Operational / Strategic Military

  • The Russian Ministry of Defence (MoD) confirmed the formal integration of the Donetsk and Luhansk People’s Republics’ (DNR/LNR) militias into the Russian Federation Armed Forces (RFAF) on 19 February. Reportedly there had been command changes due to dismissals of officers, and the overall integration had not been well received amongst militia volunteers.

Recently dismissed DNR Militia Spokesman, Eduard Basurin, speaking with Wagner owner, Prigozhin. Source @georgewbarros

So What?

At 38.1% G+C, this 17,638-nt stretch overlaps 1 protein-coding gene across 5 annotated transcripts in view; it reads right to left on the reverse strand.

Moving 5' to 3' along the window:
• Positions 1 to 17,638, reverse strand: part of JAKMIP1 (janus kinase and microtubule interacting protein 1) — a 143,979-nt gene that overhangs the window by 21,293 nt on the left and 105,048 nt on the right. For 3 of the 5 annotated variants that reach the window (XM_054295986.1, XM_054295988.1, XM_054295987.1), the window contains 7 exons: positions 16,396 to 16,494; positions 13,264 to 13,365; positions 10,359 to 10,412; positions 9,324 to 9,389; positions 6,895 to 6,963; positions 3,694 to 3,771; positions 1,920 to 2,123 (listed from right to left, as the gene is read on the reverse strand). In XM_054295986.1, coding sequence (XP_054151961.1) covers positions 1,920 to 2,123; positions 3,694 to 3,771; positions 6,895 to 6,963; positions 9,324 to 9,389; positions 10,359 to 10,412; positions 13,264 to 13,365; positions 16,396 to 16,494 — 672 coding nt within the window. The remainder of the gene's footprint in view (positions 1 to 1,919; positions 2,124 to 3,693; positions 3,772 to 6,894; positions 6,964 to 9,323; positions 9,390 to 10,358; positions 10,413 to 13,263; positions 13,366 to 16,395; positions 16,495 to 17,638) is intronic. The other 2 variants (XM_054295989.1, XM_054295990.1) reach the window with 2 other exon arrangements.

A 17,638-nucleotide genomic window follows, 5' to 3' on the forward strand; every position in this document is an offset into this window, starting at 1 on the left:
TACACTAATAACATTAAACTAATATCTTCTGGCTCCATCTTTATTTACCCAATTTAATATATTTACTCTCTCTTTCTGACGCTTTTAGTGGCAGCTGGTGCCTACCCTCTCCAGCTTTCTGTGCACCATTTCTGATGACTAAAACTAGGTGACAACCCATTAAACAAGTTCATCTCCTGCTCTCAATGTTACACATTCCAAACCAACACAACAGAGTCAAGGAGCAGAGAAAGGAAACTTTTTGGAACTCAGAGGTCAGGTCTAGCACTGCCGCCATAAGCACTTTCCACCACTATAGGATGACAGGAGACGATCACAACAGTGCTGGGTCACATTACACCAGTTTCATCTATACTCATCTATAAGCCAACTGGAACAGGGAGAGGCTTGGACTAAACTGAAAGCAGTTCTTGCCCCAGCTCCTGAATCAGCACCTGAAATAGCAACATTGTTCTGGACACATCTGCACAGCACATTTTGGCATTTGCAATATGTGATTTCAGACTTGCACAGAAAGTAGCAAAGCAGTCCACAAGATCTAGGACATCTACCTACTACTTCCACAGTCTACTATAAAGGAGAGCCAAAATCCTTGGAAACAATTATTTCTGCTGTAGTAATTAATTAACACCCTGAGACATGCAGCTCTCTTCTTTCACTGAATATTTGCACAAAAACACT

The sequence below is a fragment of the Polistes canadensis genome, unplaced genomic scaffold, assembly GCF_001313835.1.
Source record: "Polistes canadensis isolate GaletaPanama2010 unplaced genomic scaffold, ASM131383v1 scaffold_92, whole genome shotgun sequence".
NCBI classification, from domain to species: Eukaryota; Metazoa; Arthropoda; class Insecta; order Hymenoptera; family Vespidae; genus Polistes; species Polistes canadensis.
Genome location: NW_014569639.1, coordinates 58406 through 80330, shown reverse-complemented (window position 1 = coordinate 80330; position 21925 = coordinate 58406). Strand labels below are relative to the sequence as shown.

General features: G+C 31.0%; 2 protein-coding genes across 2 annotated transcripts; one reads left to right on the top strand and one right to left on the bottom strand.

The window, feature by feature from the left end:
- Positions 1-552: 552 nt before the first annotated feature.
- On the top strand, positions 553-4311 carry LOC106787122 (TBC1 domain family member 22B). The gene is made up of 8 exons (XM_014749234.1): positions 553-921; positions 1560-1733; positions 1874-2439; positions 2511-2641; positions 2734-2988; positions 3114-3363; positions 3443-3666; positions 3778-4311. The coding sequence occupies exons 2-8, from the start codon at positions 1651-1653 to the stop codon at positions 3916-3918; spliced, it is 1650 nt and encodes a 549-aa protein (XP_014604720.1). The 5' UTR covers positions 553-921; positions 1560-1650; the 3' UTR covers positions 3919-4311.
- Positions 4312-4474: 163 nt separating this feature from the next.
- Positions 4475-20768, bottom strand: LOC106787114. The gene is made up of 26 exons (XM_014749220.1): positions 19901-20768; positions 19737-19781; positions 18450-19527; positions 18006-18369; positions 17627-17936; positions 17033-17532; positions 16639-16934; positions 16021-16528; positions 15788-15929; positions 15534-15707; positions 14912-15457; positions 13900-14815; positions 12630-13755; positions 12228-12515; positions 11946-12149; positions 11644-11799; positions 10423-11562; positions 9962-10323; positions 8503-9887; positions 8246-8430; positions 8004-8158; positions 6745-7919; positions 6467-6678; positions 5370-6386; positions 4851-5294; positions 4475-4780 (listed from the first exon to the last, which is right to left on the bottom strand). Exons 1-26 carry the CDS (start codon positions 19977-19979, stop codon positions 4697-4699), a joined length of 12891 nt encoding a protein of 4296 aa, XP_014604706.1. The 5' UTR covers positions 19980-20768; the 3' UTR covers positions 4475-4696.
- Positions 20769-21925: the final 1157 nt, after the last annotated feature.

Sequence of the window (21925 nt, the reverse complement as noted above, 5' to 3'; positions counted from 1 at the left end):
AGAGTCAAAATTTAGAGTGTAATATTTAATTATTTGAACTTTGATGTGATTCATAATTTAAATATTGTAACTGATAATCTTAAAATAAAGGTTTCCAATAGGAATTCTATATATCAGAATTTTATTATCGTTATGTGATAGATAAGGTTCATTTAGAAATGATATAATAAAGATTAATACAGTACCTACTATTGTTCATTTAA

• As the DNR and LNR are currently engaged in fighting for the RFAF, it is likely that formal integration will assist in deploying newly trained and mobilised conventional forces across the battlespace and ensure that all combat components are overseen and directed by the Russian MoD. It is highly likely that there has been a lack of coherent military planning, with militia elements loosely following RFAF direction, yet overall acting independently. Given that this is occurring at such a critical stage of the conflict, the Russian MoD has likely felt compelled to integrate the DNR and LNR now to assert a co-ordinated effort for the next phase of the conflict. Not only this, given the logistic issues of the wider RFAF, integration will also likely assist in RFAF management of lethal aid. Conversely, when juxtaposed with the public feuding between the Russian MoD and Wagner owner, Prigozhin, the Russian MoD is highly likely managing future rogue elements which would cause further embarrassment or counter the narrative of a single fighting force. It is also possible the Russian MoD is attempting to professionalise the RFAF, such as the introduction of grooming standards (seen in January 2023 regarding facial hair - to much ridicule on social media) to rectify the inherent lack of cohesion at a conscript level and the inability to integrate at an operational level.